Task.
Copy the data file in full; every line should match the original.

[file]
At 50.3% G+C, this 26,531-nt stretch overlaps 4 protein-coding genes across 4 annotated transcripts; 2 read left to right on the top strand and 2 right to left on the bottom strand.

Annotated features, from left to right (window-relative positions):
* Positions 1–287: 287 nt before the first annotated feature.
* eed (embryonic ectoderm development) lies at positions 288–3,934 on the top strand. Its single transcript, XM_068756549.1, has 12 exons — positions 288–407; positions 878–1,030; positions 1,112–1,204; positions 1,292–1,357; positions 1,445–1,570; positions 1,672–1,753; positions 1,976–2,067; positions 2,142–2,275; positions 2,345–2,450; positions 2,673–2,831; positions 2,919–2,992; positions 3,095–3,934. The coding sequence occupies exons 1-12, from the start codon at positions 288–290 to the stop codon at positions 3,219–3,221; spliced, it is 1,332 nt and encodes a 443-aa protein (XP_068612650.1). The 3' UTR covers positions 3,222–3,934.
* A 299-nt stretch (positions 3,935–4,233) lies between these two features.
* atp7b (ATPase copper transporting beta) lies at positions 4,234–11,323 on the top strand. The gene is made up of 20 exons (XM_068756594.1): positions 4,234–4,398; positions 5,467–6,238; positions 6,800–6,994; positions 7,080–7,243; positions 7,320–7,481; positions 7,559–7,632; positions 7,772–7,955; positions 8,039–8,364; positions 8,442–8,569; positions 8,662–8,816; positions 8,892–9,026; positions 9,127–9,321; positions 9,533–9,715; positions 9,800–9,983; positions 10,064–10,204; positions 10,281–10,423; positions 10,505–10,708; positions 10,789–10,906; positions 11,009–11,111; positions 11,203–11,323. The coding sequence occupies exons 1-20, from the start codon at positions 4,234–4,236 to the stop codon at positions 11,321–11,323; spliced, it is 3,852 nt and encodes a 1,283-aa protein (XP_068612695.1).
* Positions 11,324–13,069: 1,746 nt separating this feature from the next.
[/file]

At 50.3% G+C, this 26,531-nt stretch overlaps 4 protein-coding genes across 4 annotated transcripts; 2 read left to right on the top strand and 2 right to left on the bottom strand.

Annotated features, from left to right (window-relative positions):
* Positions 1–287: 287 nt before the first annotated feature.
* eed (embryonic ectoderm development) lies at positions 288–3,934 on the top strand. Its single transcript, XM_068756549.1, has 12 exons — positions 288–407; positions 878–1,030; positions 1,112–1,204; positions 1,292–1,357; positions 1,445–1,570; positions 1,672–1,753; positions 1,976–2,067; positions 2,142–2,275; positions 2,345–2,450; positions 2,673–2,831; positions 2,919–2,992; positions 3,095–3,934. The coding sequence occupies exons 1-12, from the start codon at positions 288–290 to the stop codon at positions 3,219–3,221; spliced, it is 1,332 nt and encodes a 443-aa protein (XP_068612650.1). The 3' UTR covers positions 3,222–3,934.
* A 299-nt stretch (positions 3,935–4,233) lies between these two features.
* atp7b (ATPase copper transporting beta) lies at positions 4,234–11,323 on the top strand. The gene is made up of 20 exons (XM_068756594.1): positions 4,234–4,398; positions 5,467–6,238; positions 6,800–6,994; positions 7,080–7,243; positions 7,320–7,481; positions 7,559–7,632; positions 7,772–7,955; positions 8,039–8,364; positions 8,442–8,569; positions 8,662–8,816; positions 8,892–9,026; positions 9,127–9,321; positions 9,533–9,715; positions 9,800–9,983; positions 10,064–10,204; positions 10,281–10,423; positions 10,505–10,708; positions 10,789–10,906; positions 11,009–11,111; positions 11,203–11,323. The coding sequence occupies exons 1-20, from the start codon at positions 4,234–4,236 to the stop codon at positions 11,321–11,323; spliced, it is 3,852 nt and encodes a 1,283-aa protein (XP_068612695.1).
* Positions 11,324–13,069: 1,746 nt separating this feature from the next.